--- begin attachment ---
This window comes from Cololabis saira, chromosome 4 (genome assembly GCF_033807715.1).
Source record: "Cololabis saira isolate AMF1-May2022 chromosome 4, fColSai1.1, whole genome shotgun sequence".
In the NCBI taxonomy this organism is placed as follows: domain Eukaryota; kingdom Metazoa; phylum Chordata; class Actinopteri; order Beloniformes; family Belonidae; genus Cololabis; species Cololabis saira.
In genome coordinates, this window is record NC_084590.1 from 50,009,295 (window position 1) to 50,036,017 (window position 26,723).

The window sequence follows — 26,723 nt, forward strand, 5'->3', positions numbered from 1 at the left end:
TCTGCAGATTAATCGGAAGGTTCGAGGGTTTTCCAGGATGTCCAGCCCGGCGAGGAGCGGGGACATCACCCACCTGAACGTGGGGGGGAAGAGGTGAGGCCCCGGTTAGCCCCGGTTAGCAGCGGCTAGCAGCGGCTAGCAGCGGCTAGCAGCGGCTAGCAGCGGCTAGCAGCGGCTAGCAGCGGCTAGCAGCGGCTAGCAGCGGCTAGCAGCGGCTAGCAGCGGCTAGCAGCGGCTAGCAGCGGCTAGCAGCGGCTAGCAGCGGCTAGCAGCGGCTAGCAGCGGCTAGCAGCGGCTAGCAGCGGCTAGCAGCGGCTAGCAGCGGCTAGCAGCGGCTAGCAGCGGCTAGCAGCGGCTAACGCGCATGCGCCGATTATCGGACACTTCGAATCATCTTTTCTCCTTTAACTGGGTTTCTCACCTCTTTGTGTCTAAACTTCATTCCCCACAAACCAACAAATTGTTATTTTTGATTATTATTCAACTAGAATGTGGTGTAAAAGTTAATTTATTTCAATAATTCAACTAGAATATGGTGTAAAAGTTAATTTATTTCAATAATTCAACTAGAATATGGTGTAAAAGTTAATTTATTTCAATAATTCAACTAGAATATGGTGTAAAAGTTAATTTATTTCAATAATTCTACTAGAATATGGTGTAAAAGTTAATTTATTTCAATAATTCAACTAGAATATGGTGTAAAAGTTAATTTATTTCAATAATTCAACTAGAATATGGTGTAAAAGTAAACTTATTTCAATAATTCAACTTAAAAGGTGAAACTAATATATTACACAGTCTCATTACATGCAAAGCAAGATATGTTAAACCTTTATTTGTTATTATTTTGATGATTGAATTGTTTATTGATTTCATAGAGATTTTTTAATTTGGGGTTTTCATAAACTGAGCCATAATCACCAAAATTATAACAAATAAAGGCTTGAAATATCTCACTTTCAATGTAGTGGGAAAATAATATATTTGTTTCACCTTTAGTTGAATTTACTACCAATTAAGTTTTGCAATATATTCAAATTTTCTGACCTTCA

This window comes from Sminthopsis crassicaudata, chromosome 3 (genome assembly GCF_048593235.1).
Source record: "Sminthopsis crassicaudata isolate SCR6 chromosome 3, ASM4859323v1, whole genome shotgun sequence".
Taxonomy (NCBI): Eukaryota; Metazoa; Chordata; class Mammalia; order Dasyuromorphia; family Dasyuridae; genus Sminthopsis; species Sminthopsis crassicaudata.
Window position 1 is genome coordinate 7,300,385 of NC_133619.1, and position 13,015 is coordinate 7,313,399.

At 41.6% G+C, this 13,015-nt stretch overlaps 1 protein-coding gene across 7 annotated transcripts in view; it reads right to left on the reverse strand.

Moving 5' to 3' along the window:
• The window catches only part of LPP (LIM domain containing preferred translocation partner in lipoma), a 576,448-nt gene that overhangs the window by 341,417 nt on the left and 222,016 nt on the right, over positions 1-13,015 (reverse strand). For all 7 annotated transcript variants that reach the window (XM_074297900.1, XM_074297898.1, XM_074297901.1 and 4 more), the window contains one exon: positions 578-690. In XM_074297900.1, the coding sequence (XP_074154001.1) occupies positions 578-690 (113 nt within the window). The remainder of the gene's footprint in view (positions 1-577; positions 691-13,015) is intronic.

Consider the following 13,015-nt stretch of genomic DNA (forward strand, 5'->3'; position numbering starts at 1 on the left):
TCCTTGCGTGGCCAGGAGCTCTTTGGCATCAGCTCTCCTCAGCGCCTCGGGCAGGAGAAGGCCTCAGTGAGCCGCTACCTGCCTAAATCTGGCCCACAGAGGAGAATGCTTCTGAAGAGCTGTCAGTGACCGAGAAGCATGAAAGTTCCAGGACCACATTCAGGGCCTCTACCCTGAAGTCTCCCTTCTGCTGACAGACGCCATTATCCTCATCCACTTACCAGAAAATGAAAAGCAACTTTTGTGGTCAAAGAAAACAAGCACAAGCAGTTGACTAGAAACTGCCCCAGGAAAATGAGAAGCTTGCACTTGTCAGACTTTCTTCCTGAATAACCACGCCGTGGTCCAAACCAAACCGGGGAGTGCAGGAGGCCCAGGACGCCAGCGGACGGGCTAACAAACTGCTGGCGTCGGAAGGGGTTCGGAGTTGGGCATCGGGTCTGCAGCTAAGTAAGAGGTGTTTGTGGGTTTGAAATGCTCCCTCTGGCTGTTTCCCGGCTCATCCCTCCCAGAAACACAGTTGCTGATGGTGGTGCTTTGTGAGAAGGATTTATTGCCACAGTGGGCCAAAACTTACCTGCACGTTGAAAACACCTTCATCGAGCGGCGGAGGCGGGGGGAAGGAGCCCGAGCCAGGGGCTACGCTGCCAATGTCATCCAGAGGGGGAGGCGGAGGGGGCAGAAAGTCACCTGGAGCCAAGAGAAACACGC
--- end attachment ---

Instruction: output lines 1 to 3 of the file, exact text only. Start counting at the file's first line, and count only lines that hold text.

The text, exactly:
This window comes from Cololabis saira, chromosome 4 (genome assembly GCF_033807715.1).
Source record: "Cololabis saira isolate AMF1-May2022 chromosome 4, fColSai1.1, whole genome shotgun sequence".
In the NCBI taxonomy this organism is placed as follows: domain Eukaryota; kingdom Metazoa; phylum Chordata; class Actinopteri; order Beloniformes; family Belonidae; genus Cololabis; species Cololabis saira.